"I think our head coach preached that to us. We lived that way. He tells us that all the time and in the game of football you always get what you deserve. At some point, you always get what you deserve. The guys that have been here the last five or six years have won more games than anyone in football and they had nothing to show for it. They deserved this title tonight."
No one deserved it more than the soft-spoken Dungy, who lost his son a year ago to suicide and showed quiet dignity dealing with that pain. He lost year after year in the playoffs for one reason or another, yet always believed the next game would be different. He was dogged by critics who ridiculously insisted he was a great regular-season coach but could not take a team all the way to a championship.
Sunday night, Tony Dungy did all those things and then thanked his Lord, his family and his team in that order for a moment he had long waited for. One he earned with a gameplan that was nearly flawless, with adjustments that fixed what few problems arose and with a dignity he kept right to the end.
"It wasn't the easy road," Dungy said. "It was a tough road but I think the Lord really prepared us. We talked about it last night. There would be some storms in the game so no one was really shocked. No one was upset after the opening kickoff (returned for a 92-yard Chicago touchdown). It was just seven points and we felt we could get back in it.
"The guys plugged away. I thought Peyton did a real good job of staying patient and our running game in the second half really gave us a big lift. But more than anything I think it was really our team just fighting together all the way through and I'm very proud of that.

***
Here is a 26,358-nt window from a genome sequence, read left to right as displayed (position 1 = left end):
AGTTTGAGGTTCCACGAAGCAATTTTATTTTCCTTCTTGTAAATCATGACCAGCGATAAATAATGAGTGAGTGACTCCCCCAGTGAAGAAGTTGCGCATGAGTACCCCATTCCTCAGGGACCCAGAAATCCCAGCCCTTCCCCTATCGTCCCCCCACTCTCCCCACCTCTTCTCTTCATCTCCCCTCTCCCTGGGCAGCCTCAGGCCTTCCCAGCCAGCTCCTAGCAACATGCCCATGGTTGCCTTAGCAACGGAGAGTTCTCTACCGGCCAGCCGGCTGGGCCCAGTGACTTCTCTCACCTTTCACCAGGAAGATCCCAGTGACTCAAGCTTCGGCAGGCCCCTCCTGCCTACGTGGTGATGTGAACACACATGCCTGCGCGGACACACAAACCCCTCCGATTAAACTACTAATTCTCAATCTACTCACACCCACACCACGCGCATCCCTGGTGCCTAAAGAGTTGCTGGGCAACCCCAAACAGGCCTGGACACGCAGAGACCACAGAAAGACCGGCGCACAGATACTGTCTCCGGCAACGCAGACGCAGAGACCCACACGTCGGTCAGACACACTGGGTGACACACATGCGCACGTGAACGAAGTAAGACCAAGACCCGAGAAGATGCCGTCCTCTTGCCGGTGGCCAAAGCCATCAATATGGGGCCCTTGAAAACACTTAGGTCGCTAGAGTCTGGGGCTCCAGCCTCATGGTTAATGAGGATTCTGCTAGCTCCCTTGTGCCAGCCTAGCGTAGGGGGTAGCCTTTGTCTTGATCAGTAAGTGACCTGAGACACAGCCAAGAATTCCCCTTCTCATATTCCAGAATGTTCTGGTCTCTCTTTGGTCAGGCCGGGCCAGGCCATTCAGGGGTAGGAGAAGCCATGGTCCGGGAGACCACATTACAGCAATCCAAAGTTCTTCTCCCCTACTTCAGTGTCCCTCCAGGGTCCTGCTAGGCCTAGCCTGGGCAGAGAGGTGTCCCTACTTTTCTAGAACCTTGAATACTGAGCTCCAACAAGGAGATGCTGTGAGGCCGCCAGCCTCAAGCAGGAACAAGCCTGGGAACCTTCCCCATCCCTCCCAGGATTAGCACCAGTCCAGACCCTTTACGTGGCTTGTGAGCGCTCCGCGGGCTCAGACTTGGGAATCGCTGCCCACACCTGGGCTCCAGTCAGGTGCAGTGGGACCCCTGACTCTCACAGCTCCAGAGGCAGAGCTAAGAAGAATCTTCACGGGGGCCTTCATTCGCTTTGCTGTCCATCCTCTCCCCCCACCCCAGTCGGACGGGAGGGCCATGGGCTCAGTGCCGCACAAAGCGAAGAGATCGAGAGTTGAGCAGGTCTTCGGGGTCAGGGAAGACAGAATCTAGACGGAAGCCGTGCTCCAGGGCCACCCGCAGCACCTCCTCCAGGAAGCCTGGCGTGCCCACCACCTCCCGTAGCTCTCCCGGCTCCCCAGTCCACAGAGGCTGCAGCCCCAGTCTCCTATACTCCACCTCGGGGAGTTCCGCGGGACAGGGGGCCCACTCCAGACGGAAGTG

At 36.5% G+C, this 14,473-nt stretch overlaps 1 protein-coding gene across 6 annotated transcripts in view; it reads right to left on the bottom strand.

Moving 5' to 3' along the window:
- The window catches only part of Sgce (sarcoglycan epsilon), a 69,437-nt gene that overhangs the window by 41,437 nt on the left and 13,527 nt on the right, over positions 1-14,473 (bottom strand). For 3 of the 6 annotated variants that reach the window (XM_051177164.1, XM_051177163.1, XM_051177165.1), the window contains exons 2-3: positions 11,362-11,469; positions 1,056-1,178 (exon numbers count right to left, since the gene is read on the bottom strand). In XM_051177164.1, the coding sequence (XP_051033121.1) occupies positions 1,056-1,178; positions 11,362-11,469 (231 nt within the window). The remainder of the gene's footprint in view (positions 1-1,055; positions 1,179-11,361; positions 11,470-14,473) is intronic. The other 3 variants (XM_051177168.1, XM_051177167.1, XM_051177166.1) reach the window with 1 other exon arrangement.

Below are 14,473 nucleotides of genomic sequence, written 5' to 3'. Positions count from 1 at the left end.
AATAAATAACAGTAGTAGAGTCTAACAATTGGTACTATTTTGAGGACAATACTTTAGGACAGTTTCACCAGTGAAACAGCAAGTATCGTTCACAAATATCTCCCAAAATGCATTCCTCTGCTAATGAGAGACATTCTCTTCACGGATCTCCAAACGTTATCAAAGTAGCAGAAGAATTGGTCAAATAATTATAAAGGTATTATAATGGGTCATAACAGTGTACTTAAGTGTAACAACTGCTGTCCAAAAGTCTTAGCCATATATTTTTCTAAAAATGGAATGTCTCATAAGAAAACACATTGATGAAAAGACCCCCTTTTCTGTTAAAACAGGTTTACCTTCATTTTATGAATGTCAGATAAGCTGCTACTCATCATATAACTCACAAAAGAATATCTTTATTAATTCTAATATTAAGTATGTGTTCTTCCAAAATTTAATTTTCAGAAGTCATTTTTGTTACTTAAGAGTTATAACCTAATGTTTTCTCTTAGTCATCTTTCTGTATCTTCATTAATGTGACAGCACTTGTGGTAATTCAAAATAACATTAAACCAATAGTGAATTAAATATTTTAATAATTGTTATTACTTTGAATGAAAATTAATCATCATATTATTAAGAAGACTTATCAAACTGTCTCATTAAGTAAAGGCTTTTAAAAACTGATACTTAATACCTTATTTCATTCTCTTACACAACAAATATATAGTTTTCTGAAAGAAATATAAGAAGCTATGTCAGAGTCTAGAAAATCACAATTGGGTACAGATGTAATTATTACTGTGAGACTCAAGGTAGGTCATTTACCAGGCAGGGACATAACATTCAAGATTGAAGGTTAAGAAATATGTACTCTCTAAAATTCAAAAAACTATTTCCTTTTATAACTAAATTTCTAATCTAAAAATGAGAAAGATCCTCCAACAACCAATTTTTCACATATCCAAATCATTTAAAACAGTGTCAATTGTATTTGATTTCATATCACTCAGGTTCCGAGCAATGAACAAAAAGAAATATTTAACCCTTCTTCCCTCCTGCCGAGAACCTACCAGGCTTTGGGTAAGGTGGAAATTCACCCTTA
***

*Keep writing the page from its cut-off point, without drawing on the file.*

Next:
"As I was up there on the podium and someone mentioned my being the first African-American coach to win it I had to dedicate this to some of the guys who came before me, great coaches that I know could have done this if they would have gotten an opportunity. The Lord gave me the opportunity and we were able to take advantage of it, but we're certainly not the best, certainly not the most qualified. I know there are some other guys that could have done it given the chance."
Sunday night Tony Dungy and his Indianapolis Colts got that chance and they beat the Chicago Bears at their own game. then they left Pro Player Stadium in rainy Miami with a Super Bowl trophy and their coach on their shoulders.
"Oh, that was a great feeling being on their shoulders," Dungy said. "You just don't know how it's going to feel. You don't know what to expect. For those guys to show that kind of love, I mean that's what our team is all about.
"We've been through some disappointments. We've been through some personal things. It's brought us together and I think this may be the most talented team of the five we've had and it certainly was the one that felt the most love for each other, the most connection. It showed in the way we played tonight."
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